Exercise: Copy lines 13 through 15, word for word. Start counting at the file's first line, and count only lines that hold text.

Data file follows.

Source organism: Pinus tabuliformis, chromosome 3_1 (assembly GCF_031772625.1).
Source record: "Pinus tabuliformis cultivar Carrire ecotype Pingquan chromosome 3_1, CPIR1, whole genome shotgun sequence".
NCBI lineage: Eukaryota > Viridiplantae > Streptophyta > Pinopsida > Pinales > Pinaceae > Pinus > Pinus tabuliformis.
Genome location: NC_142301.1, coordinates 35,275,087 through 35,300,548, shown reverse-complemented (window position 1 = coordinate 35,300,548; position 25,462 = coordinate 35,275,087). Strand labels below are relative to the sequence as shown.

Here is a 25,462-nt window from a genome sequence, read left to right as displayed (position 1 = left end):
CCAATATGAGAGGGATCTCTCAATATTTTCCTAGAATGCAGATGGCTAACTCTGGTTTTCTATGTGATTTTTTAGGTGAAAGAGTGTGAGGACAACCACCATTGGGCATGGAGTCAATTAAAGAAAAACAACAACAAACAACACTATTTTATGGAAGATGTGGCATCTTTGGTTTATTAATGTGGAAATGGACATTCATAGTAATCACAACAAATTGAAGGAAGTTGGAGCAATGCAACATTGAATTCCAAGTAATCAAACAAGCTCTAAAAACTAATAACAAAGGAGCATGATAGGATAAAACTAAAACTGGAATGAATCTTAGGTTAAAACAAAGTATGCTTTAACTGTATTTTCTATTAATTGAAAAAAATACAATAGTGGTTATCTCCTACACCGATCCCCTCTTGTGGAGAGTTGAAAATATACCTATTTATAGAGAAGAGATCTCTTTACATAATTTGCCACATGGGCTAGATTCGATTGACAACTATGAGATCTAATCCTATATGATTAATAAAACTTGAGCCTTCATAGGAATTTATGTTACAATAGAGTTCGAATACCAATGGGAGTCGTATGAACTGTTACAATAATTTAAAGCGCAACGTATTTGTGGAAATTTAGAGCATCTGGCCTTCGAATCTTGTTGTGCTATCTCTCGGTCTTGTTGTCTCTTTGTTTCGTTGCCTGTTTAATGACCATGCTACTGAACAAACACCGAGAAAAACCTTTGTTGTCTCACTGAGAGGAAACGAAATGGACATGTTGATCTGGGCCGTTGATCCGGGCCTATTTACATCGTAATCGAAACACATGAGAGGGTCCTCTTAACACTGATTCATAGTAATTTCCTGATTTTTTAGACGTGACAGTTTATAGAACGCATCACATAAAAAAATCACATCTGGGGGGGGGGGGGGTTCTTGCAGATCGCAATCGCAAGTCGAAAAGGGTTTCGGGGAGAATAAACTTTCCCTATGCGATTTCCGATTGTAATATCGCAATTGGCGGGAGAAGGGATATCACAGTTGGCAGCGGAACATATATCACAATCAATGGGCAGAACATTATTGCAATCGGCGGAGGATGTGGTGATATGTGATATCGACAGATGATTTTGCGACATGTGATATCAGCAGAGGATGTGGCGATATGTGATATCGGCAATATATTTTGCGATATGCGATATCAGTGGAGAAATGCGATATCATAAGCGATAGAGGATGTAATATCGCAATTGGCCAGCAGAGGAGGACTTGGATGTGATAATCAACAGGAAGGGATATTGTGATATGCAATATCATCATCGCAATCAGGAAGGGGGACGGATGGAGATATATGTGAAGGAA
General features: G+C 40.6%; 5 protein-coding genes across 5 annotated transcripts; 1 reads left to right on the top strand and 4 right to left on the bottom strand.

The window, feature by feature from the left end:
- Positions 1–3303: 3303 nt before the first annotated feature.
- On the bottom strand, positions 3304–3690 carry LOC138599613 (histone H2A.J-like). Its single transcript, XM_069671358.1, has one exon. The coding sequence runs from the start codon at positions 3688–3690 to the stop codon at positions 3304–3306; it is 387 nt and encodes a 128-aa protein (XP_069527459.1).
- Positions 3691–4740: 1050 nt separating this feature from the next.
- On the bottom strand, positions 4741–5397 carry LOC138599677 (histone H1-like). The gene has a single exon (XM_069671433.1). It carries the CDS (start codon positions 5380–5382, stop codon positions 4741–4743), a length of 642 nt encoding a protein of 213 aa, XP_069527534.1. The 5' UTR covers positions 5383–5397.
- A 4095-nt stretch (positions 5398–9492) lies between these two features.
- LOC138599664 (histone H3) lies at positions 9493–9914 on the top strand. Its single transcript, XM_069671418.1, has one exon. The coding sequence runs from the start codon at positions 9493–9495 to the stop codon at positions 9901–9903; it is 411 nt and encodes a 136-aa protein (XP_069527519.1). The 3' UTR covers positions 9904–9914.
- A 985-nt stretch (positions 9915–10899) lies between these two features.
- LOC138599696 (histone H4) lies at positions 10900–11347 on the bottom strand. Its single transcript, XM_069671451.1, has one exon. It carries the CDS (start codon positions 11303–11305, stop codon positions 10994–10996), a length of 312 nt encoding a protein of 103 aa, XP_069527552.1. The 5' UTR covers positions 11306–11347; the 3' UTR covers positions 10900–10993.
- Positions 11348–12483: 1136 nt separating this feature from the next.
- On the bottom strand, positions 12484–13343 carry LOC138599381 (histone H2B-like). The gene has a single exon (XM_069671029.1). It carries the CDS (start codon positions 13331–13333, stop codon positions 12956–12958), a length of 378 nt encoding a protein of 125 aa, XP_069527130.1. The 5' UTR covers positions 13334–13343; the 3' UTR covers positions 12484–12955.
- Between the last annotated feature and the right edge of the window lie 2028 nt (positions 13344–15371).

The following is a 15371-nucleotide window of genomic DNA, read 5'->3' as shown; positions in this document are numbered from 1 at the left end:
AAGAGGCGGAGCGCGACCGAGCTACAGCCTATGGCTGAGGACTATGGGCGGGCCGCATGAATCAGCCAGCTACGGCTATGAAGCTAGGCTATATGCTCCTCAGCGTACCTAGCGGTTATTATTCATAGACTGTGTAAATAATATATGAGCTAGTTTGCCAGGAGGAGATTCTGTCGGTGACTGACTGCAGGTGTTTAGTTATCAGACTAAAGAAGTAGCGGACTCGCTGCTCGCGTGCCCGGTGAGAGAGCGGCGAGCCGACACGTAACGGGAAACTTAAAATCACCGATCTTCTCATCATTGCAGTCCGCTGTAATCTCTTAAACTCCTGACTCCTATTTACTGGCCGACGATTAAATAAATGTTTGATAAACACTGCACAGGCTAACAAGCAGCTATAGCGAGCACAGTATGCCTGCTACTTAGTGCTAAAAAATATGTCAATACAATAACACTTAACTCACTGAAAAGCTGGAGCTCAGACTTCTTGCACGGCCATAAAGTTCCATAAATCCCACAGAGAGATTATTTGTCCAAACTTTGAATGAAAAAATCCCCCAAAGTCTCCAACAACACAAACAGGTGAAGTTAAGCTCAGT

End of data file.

- A 4095-nt stretch (positions 5398–9492) lies between these two features.
- LOC138599664 (histone H3) lies at positions 9493–9914 on the top strand. Its single transcript, XM_069671418.1, has one exon. The coding sequence runs from the start codon at positions 9493–9495 to the stop codon at positions 9901–9903; it is 411 nt and encodes a 136-aa protein (XP_069527519.1). The 3' UTR covers positions 9904–9914.
- A 985-nt stretch (positions 9915–10899) lies between these two features.